- The pattern related to who will eat with whom, who will give kaccha food (i.e. food cooked in water) to whom, and who will receive it, who will give only pacca food to whom, and so on.
- Thus, interaction between castes was highly ritualised prior to the impact of Westernisation. During the last few decades, as a result of the forces of modernisation, the ideology of caste has become less pervasive in an individual’s day to day life.
- Caste rituals have become increasingly a personal affair, rather than public due to changed circumstances of living, forces of industrialisation, and urbanisation.
C)Caste and the Economic Sphere
- The ideology of caste prescribed specific occupations for specific caste groups, which had a specific place in the social hierarchy. The vocations of the upper castes were considered to be the most prestigious while the occupations of the lower castes, especially the untouchables were considered to be polluting and defiling.
- The advent of the British saw new economic opportunities flowing out, and reaching the masses. The opening up of plantations, development of towns and cities laid the basis for economic development, which intruded into the functioning of the caste system. T
- he growth of money economy enabled economic relations to be governed by market conditions as opposed to inherited status.
- The Jajmani system, which was a hereditary patron-client relationship, with the worker traditionally tied to his master, lost most of its insularity. Market economy, daily wages, and hired labour eroded steadily into the functioning of the traditional jajmani
- Another important way in which we can see the continuity of caste is that when the new forces of socio-economic, political and educational changes came, it was the already powerful, wealthy upper castes, such as the Brahmans, Rajputs and the Vaishyas who benefited initially from these changes. The Brahman sections responded first to English education and therefore, benefited from political and administrative power.
- The same pattern is visible in the commercial sector too. The great business houses like Birlas, Dalmias, etc., belonged to the traditional commercial castes. In banking the castes like the Chettiars of South established themselves in the modern systems of banking and commerce which was an extension of their traditional occupation
D)Changes in the Caste system
- Trends for inter-caste marriage: Purity of blood was one of the main aim of the caste system. As a result, inter-caste marriages were socially forbidden. Due to economic and social necessities, inter-caste marriages on western lines are being performed at increased frequency
- Challenge to orthodoxy: Orthodox practices of the caste system such as child marriage, ban on widow re-marriage, ban on conversion, insensitiveness of superior class towards the low caste people are being challenged in the wake of urbanization.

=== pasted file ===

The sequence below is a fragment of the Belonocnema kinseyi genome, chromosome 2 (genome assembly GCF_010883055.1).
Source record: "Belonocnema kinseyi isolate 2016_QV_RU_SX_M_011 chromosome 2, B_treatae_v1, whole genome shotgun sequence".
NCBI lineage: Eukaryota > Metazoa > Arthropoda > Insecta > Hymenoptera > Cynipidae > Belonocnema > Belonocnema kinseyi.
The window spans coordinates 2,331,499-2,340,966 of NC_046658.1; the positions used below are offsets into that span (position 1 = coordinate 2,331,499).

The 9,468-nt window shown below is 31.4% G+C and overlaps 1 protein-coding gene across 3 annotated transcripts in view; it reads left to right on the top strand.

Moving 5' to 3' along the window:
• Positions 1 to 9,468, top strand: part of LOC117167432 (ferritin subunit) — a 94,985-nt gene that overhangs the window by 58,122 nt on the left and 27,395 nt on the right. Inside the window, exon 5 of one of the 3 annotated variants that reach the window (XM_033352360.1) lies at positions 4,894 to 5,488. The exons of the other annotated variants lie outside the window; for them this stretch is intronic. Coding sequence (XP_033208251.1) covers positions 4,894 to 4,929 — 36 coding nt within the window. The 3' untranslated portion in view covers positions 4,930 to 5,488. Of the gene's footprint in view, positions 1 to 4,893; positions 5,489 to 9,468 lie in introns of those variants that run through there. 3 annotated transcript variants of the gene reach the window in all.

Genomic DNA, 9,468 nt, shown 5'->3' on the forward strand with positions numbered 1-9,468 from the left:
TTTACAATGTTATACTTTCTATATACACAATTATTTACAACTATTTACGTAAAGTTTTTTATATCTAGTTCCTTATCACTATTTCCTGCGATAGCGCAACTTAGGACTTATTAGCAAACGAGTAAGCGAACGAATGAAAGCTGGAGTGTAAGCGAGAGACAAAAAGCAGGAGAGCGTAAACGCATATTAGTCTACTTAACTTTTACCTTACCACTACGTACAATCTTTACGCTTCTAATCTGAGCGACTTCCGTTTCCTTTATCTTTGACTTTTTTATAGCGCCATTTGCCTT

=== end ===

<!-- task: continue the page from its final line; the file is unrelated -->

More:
- New food habits: Due to frequent mixing of the people at meetings, conferences, seminars etc., food habits have changed. Moreover, people have adapted to new social norms such as eating at the same table, accepting food prepared by low caste people without any reservations etc.
- Changes in occupation: Occupational mobility has become the new feature. Leaving behind their traditional roles, Brahmins have become traders whereas Vaishyas have joined teaching and so on.
- Improvement in the position of lower caste: Due to steps initiated by the government, position of lower castes have improved economically as well as socially
E)Factors Affecting the Changes in Caste System
- Sanskritisation: Sanskritisation as a process of change is the mobility concerned with positional change in the caste system. By changing the customs and rituals such as by adopting vegetarianism and teetotalism, people belonging to the low castes are claiming a ‘higher’ position in the caste hierarchy.
- Westernisation: Due to changes in the spheres of education, food habits, dressing sense, style of eating, manners etc., westernization has brought occupational changes cutting across the caste barriers.
- Modernisation: It is a process which primarily relies on scientific outlook, rational attitudes, high social mobility, mass mobilisation and specialisation in work. It has made caste system more flexible. For instances, in the urban areas, castes are gradually becoming classes. The emergence of middle class with a rational outlook and goal orientation is a testimony to the fact.
- Industrialisation and urbanisation: With the growth of industrial towns and cities, migration has spiralled up. Unlike the source regions, destination areas witness fewer adherences to caste rules.